What Is a Lien? Can You Sell a Property with a Lien on It?
A lien is essentially an unpaid bill that was secured by your property. In simple terms it means “a legal claim or right against a property.”It can be for unpaid taxes (a tax lien), a cash settlement a judge awarded against you or unpaid lawyer bills (a judgment lien), or it can be for unpaid bills relating to a home improvement or renovation projects (a mechanic’s lien). One of the most common reasons for a lien is due to delinquent payments. Liens can be difficult sometimes to clear, but depending on the circumstance of the lien and who’s it is, you can sell a house with a lien on it.
What Types of Liens can be Placed on a House?
> Mortgage Liens- when you take out a mortgage loan to purchase a home, the lender places a lien on the property as collateral for the loan. If you default on your mortgage payments, the lender can foreclose on the property to recover the unpaid debt.
> Judgment Liens- If you are sued and lose the case, the court may place a lien on your home to cover the damages awarded to the plaintiff.
> Mechanic’s Liens- If you hire a contractor to perform work on your home and fail to pay them, they may place a lien on the property to secure payment.
> Property Tax Liens- if you fail to pay your property taxes, the government may place a lien on your home. This lien must be paid before the property can be sold.
It’s important to understand the type of lien that exists on your property so that you can determine the steps you need to take to clear it.
First, Determine If the Lien is Yours
First and foremost, you want to make sure the lien is, in fact, yours. Title officers search for these holds using your name, so sometimes multiple matches will pop up. Family members who share the same or similar names or people who have unusually common names might see liens on their title report that don’t belong to them.
If it’s a case of mistaken identity, work with your real estate agent and title officer to clear it up. Usually, you will just need to provide proof of your birthdate and address.
What to Do if the Lien is Not Yours?
If the lien isn’t yours and it’s not a case of mistaken identity, it might belong to the previous owner of the house. If this is the case, the title officer will contact the previous owner to see if they have a copy of the release of lien to record. If they don’t, either the old owner or title officer will contact the entity who issued the lien and ask them to release it.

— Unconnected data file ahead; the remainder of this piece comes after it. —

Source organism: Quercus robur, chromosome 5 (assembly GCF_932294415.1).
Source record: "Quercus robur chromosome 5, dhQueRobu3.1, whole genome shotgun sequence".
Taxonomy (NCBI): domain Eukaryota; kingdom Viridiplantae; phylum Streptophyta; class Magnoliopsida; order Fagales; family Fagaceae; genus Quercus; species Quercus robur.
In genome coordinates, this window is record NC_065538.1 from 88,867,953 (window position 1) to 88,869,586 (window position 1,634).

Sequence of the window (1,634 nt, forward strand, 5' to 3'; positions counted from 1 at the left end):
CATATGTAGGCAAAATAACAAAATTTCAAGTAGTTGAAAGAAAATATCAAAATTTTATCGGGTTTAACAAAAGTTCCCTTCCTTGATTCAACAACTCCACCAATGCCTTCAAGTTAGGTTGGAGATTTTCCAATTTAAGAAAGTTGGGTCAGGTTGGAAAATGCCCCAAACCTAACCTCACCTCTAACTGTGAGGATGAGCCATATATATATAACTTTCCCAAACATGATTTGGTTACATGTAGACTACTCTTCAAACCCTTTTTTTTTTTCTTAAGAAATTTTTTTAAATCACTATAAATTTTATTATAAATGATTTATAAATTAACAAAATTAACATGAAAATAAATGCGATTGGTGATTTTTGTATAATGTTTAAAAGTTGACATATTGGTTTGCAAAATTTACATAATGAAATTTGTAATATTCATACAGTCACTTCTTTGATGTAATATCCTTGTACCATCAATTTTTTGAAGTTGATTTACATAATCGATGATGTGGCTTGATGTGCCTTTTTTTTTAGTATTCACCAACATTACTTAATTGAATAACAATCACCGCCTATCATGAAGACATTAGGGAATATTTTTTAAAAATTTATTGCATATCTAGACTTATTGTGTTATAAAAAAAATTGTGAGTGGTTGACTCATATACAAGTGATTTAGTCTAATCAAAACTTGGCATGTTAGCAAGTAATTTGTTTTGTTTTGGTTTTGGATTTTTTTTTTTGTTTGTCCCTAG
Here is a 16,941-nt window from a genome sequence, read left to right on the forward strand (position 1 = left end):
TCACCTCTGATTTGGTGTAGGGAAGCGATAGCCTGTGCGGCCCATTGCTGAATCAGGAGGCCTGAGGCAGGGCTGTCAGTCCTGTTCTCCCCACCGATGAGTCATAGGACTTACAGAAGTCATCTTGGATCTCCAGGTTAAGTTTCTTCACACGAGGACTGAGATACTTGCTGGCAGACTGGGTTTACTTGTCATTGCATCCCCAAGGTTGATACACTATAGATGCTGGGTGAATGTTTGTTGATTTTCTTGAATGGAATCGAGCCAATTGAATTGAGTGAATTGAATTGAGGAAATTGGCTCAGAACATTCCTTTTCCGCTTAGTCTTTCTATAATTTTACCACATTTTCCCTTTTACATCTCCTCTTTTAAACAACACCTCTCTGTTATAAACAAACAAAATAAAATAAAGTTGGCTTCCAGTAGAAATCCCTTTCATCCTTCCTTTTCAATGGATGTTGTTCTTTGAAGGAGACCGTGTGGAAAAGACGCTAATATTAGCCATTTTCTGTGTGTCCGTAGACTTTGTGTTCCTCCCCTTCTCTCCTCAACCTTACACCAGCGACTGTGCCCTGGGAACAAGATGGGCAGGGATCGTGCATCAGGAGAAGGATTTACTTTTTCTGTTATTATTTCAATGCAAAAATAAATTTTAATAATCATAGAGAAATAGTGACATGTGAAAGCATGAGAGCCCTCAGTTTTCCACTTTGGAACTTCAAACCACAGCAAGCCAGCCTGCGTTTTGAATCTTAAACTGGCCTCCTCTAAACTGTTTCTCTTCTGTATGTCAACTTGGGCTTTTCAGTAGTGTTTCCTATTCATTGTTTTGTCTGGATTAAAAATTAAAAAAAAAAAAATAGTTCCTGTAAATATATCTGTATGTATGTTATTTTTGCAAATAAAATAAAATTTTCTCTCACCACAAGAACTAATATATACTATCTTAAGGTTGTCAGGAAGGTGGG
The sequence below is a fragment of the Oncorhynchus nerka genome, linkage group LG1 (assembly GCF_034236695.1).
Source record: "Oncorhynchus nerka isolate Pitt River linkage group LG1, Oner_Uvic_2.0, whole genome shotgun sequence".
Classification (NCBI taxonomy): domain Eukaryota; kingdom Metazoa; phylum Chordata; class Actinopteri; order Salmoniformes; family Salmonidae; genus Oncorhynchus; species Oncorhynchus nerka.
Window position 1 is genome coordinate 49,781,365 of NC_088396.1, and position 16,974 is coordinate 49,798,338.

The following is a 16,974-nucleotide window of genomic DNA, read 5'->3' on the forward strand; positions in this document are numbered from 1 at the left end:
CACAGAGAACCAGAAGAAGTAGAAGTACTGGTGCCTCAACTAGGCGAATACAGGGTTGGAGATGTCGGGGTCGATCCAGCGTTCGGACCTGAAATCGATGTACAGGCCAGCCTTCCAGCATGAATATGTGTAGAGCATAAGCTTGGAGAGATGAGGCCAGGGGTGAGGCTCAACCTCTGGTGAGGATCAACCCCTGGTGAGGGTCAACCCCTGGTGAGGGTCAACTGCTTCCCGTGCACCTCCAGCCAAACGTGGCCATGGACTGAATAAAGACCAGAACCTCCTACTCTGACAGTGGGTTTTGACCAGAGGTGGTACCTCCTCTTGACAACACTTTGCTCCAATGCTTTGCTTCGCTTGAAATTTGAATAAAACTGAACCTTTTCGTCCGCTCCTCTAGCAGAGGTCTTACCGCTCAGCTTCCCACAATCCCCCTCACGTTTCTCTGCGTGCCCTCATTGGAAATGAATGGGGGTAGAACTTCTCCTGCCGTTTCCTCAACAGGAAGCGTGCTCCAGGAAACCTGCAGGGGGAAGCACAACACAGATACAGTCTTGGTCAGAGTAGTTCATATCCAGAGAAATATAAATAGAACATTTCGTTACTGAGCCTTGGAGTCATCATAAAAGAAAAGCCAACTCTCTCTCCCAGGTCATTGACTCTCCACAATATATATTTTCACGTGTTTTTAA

If that doesn’t work, you can always instigate legal action, but this is costly in terms of time and money, and it may prevent you from selling your property. Unfortunately, in this case, it may be in your best interest to pay the lien out of your sale proceeds and move on.
To prevent delays in closing, search for liens on your property before getting to the offer stage. A title officer can do this for you, or you can do it yourself online, using your county recorder, assessor, or clerk’s website. All you need is the property owner’s name and address.
Can you sell a house if the if the Lien is Yours
If the lien does belong to you and is correct, you must contact the entity that issued it and ask how best to resolve the issue. Agreeing to pay for the lien out of sale proceeds is usually the cleanest and easiest way to do this.
If the lien belongs to you but represents a bill that was already paid, you have two options:
- You can contact the entity that issued the lien and ask for them to release it.
- You can present the title officer with proof in the form of receipts that the debt was paid.
To ensure settled mechanic’s liens don’t hold up the sale of your home, ask vendors for a release as soon as you make the final payment. The release is like a receipt but more official and it will resolve title issues in the case you want to close before the liens have cleared the system.
If you have the financial resources to do so, the easiest way to sell a home with a lien on it that is yours is to simply pay off the lien. This will clear the title and allow you to sell the property without any encumbrances.
Please be aware that a buyer may expect specific concessions before they sign on your home and take over the title with the lien. Sometimes the best option is to consider selling your house “as-is”. Selling as-is would then allow you to pay off your debts a little with the sale and would eliminate extra fees such as repairs or inspections before you sell your house.
If you’re feeling overwhelmed by the process of selling a home with a lien on it, remember that you have options. With some careful planning and the help of a trusted professional, you can successfully sell your home and move on to your next adventure.
How to Remove a Lien?
First and simply, you can pay the debt. If you do not have the resources or funds to pay the debt in full, you do have some other options. For example, you can contest the lien in court to prove or “perfect” the lien. You may also consider creating a deal such as a payment plan with the lien holder to settle the debt.
If you have any questions about a lien on your property, it’s always best to consult an attorney. They will guide you through the best course of action and make sure you are legally protected.
How Long Does a Lien Last?
The length of a lien depends on the type of lien. One thing to be wary of is that foreclosure does not always close a lien. The buyer can become responsible for the lien and remain on the property title if the proper paperwork and release of lien is filed.
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